Thursday, Sep 20, 2018 | Last Update : 02:31 AM IST
Ajji opens with this brilliantly scathing scene that’s constructed with a zealous eye on the climax.
Cast: Shushma Deshpande, Smita Tambe, Sharvani Suryavanshi, Sadiya Siddiqui, Abhishek Banerjee, Shreyas Pandit, Vikas Kumar
Director: Devanish Makhija
It’s late at night and Ajji (Shushma Deshpande), despite her aching, stiff knees, is doddering through the lanes of her colony towards Shiv Tekri. Five-month pregnant Leela (Sadiya Siddiqui) is with her. Flashing a torch around, Ajji calls out: “Manda, Manda.” Their movement, noise and the light from the torch alarms some nightly creatures foraging around in the security of the dark. They pause, scan and, sensing no threat, return to their business. No one is around when Leela and Ajji find Manda (Sharvani Suryavanshi) in a garbage dump, semi-conscious and writhing in pain. She’s hurt, she’s bleeding, she’s 10 years old. Next, in their crummy little shanty quarter, an inspector (Vikas Kumar) is perched on a stool, facing Ajji (grandmother), who is sitting on the floor, cradling Manda. Manda’s mother, Vibha (Smita Tambe), and father Milind (Shreyas Pandit) are also there — distraught, scared, answering questions. Leela stands outside the house, listening, watching through a window. The inspector’s inquisition is troubling, offensive, venal because it seems accurate, typical.
“Kahan ja rahi thi itni raat ko? Tum kya karte ho? Licence hai? Saari family illegal hai. Puri ki puri illegal.” “Kaise pata rape hai? Pehle dekha hai aisa case? Ho sakta hai dhandha karti ho. Dikhao?” “Saab, bahut khoon beh raha hai.” And yet he makes them lift Manda’s dress to see for himself. The rape site. He winces. And then returns his gaze to her bleeding, torn vagina. He stares at it for a long time. “Kya hua? Kaun kiya?” Manda whispers something — kala chashma, construction site. “Dhavle,” screams Leela, and we notice something flash across the inspector’s face. An acknowledgement, perhaps, of what he knew all along? Now, the inspector turns to Milind, says, “Kuch samjhao inko”, as if enlisting the support of a sensible, practical man to contain and calm these women, to explain to them that wanting action, demanding an FIR is to their own detriment. “FIR mein toh saab jayega. Tum logon ka chaan-been karna padega. Dhavle ka baap vidhayak hai. Do-teen saal case ladna padega. Main sambhal lega… I’ll bring a doctor tomorrow.” He leaves and immediately dials a number. The ringtone is a loud bhajan.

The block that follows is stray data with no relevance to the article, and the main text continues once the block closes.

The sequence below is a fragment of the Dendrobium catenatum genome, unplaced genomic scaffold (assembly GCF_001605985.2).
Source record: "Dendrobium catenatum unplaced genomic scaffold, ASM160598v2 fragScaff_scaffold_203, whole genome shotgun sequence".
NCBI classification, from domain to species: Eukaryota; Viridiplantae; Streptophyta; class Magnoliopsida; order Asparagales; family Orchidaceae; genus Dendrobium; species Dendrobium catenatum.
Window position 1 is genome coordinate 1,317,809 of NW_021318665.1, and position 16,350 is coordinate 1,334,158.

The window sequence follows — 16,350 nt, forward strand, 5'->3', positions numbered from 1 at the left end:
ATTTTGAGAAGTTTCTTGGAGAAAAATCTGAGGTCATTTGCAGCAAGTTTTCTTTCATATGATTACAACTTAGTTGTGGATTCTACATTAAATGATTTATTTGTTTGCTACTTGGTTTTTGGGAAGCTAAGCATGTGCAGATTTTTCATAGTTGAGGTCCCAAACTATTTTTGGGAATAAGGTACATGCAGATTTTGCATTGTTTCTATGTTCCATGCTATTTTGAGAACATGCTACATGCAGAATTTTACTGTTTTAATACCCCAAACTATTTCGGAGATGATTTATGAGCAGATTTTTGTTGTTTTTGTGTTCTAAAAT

Ajji opens with this brilliantly scathing scene that’s constructed with a zealous eye on the climax. After the inspector leaves, it seems like it’s all over. But then Leela says to Ajji, “Ajji, jaane de”. And we know then, immediately, what’s going to happen. What Ajji, by writer-director Devanish Makhija, is about. Ajji is fantastic, brutal in its imagination, construction, and, till it takes a turn for the trite and predictable, in its politics as well. The film’s screenplay, built around four crucial scenes, follows the usual trajectory of rape-revenge films. There’s the inquisition, “the mannequin scene”, another kind of questioning, and, finally, the retribution. But Ajji is the sort of film which sits seething at the other end of the spectrum from films which prefer to show the elements — thunder, lightening, weeping skies — before a woman, dishevelled, distraught, emerges from a godown, a construction site, a haveli…